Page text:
A short film was shown of Jeni’s standup and his early home life. Then there was a reception upstairs with tons of great food. There were two walls devoted to pictures of Richard, one of his career and one of his personal life. On the tables where the food was laid out were oil cloth table coverings with pictures of friends of Richard, Richard’s family and career embedded in the tablecloth. It was obviously custom-made and showed the attention to detail that HBO gave to this event. From the speech by President and CEO Chris Albrecht to the fact that HBO picked up the entire tab, including the valet parking, it was a class act from start to finish.

Carol Leifer spoke for us all. Struggling against her tears she said that comics are a great fraternity, one that she was proud to belong to, and that she would always love comics just a little bit more than she loved other people. Yeah, me too Carol.

End of chat.

9 comments:

  1. Thanks, Susie. It was an amazing day.

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  2. oops. I meant, "Suzy."

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  3. Wow, that sounds like a really special memorial. Richard must have been a great comedian and great guy to have all those people come together to celebrate his life. I like that you all kept your sense of humor during the service, well I guess you all would.
    Love the picture, and, You do not!

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  4. Anonymous3:19 PM

    Suzy,
    Wonderful. Thank you for being the ambassador to our comedy family, for those of us who live so far away and couldn't be there.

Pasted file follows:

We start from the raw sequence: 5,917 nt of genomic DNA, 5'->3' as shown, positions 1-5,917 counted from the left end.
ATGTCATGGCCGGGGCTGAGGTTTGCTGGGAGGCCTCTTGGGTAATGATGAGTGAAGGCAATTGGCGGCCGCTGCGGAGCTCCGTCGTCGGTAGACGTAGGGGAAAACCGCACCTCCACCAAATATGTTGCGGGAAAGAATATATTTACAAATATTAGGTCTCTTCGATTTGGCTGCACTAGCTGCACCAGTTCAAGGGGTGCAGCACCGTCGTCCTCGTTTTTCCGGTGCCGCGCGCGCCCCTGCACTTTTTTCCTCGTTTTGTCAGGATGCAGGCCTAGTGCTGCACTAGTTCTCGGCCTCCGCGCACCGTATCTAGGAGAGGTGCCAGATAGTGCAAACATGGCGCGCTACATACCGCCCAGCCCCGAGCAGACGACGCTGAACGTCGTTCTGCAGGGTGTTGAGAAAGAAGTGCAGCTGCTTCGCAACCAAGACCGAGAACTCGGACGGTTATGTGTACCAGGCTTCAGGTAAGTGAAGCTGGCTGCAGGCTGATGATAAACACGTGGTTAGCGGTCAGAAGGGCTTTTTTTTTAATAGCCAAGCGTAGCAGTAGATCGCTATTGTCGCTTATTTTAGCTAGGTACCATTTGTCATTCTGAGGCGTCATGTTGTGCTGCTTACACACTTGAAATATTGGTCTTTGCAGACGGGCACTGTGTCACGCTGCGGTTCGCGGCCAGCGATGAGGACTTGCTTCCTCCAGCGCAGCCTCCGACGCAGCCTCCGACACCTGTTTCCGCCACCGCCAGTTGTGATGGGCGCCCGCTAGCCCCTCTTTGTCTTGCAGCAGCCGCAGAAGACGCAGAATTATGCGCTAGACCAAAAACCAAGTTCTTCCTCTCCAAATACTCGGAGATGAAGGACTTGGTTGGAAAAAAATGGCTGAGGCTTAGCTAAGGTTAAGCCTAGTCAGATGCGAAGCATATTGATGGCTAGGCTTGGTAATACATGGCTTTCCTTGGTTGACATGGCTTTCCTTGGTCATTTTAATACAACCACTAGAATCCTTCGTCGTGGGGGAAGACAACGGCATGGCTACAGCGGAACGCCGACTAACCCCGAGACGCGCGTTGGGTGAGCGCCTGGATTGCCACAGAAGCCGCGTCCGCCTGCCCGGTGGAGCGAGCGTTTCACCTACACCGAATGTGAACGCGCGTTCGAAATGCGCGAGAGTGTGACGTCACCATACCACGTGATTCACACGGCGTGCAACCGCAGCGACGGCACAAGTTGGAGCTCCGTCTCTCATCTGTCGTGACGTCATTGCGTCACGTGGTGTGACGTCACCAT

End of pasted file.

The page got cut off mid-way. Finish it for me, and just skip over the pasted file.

Aloha,
    Martha Jane

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  5. I read that the memorial was as profane as it was touching--a fitting tribute.

    I'm so sorry for his family. And I especially feel for his girlfriend who, as I understand it, was there when he killed himself.

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  6. I'm so glad to hear what Shydner said.

    Aside from remembering simply wonderful times with Rich (we worked together on the road a lot and did a boatload of one-nighters), and enjoying his friendship, I remember losing the ability to breathe as he found yet another angle to attack a bit.

    We were at the East End CC one night and the owner wanted to finish the last show early and go home, meaning Rich would have a 20 minute set. So he gave Rich the light and Rich, incensed, REFUSED to get off the stage, and did 90 GUT-BUSTING MINUTES riffing on getting the light!

    You'll have to beg me to hear what 59.5 of the 60 minute car ride home was about... but suffice it to say, I nearly wrecked the car a dozen times.

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  7. I don't know why I didn't post this when I first read your article, but I've got a little buzz going right now and for some reason it hit me that I should. Because a while ago, I too came to realize that I like comics a little bit more than everybody else. Not all comics and not everybody else, but I love that with comics you never have to tag your comments with "just kidding." I love that with comics, someone can say the most vile and disgusting thing and nobody has to ask, "Are you serious?" No matter how bad the comment was, all that matters to comics is that it was funny. And I love that comics get the fact that there's no better way to say farewell to another comic then with a lot of laughter. Sorry for your loss- I hope it brought you as many chuckles as it did tears.

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  8. It was a gripping afternoon. An arrow to the heart, followed by a punchline. The end will stay with me forever. Tom Dreesen, pointing to a picture of Rich said, "At his last performance, let's give Rich what every comic wants". Without hesitation or looking around, everyone rose to their feet. If anyone could have seen this tribe of comics-- funny,emotional, hyper-sensitive purveyors of truth--they would have known this guy was loved.